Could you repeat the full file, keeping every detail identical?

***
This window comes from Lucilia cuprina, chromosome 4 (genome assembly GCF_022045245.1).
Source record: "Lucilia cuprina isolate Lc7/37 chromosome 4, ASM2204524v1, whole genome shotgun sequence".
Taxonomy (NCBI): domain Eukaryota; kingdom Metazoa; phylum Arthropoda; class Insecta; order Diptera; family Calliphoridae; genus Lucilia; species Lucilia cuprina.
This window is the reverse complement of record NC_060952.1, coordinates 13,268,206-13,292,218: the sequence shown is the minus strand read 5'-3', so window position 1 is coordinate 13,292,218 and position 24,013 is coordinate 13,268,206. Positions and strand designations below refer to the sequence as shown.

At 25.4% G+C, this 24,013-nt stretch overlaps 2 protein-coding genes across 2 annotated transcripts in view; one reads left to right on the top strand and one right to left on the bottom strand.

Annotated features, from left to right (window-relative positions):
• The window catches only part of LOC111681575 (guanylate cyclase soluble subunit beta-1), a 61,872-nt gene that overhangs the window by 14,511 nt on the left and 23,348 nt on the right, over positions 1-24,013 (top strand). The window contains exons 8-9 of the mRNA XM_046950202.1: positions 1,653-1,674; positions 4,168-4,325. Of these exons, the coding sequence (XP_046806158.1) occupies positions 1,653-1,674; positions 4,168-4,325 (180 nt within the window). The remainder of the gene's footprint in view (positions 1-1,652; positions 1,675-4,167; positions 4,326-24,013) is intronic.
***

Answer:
This window comes from Lucilia cuprina, chromosome 4 (genome assembly GCF_022045245.1).
Source record: "Lucilia cuprina isolate Lc7/37 chromosome 4, ASM2204524v1, whole genome shotgun sequence".
Taxonomy (NCBI): domain Eukaryota; kingdom Metazoa; phylum Arthropoda; class Insecta; order Diptera; family Calliphoridae; genus Lucilia; species Lucilia cuprina.
This window is the reverse complement of record NC_060952.1, coordinates 13,268,206-13,292,218: the sequence shown is the minus strand read 5'-3', so window position 1 is coordinate 13,292,218 and position 24,013 is coordinate 13,268,206. Positions and strand designations below refer to the sequence as shown.

At 25.4% G+C, this 24,013-nt stretch overlaps 2 protein-coding genes across 2 annotated transcripts in view; one reads left to right on the top strand and one right to left on the bottom strand.

Annotated features, from left to right (window-relative positions):
• The window catches only part of LOC111681575 (guanylate cyclase soluble subunit beta-1), a 61,872-nt gene that overhangs the window by 14,511 nt on the left and 23,348 nt on the right, over positions 1-24,013 (top strand). The window contains exons 8-9 of the mRNA XM_046950202.1: positions 1,653-1,674; positions 4,168-4,325. Of these exons, the coding sequence (XP_046806158.1) occupies positions 1,653-1,674; positions 4,168-4,325 (180 nt within the window). The remainder of the gene's footprint in view (positions 1-1,652; positions 1,675-4,167; positions 4,326-24,013) is intronic.